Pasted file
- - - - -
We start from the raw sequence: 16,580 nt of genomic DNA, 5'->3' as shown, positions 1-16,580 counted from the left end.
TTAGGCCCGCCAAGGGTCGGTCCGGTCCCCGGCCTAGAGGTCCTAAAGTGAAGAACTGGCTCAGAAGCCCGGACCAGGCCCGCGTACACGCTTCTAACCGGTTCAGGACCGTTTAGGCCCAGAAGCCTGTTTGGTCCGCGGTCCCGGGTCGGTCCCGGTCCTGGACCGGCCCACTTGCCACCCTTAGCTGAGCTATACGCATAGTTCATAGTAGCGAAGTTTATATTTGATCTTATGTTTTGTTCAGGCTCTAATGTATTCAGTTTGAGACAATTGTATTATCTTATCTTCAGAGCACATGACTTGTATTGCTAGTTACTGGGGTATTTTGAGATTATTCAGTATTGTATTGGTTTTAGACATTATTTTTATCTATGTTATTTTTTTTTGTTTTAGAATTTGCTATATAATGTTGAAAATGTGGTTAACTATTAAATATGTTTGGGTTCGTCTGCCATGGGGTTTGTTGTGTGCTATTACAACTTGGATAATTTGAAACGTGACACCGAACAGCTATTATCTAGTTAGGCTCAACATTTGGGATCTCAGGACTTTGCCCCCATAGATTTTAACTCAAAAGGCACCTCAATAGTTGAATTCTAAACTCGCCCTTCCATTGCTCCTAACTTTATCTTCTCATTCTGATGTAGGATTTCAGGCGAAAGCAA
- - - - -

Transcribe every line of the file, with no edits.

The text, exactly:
We start from the raw sequence: 16,580 nt of genomic DNA, 5'->3' as shown, positions 1-16,580 counted from the left end.
TTAGGCCCGCCAAGGGTCGGTCCGGTCCCCGGCCTAGAGGTCCTAAAGTGAAGAACTGGCTCAGAAGCCCGGACCAGGCCCGCGTACACGCTTCTAACCGGTTCAGGACCGTTTAGGCCCAGAAGCCTGTTTGGTCCGCGGTCCCGGGTCGGTCCCGGTCCTGGACCGGCCCACTTGCCACCCTTAGCTGAGCTATACGCATAGTTCATAGTAGCGAAGTTTATATTTGATCTTATGTTTTGTTCAGGCTCTAATGTATTCAGTTTGAGACAATTGTATTATCTTATCTTCAGAGCACATGACTTGTATTGCTAGTTACTGGGGTATTTTGAGATTATTCAGTATTGTATTGGTTTTAGACATTATTTTTATCTATGTTATTTTTTTTTGTTTTAGAATTTGCTATATAATGTTGAAAATGTGGTTAACTATTAAATATGTTTGGGTTCGTCTGCCATGGGGTTTGTTGTGTGCTATTACAACTTGGATAATTTGAAACGTGACACCGAACAGCTATTATCTAGTTAGGCTCAACATTTGGGATCTCAGGACTTTGCCCCCATAGATTTTAACTCAAAAGGCACCTCAATAGTTGAATTCTAAACTCGCCCTTCCATTGCTCCTAACTTTATCTTCTCATTCTGATGTAGGATTTCAGGCGAAAGCAA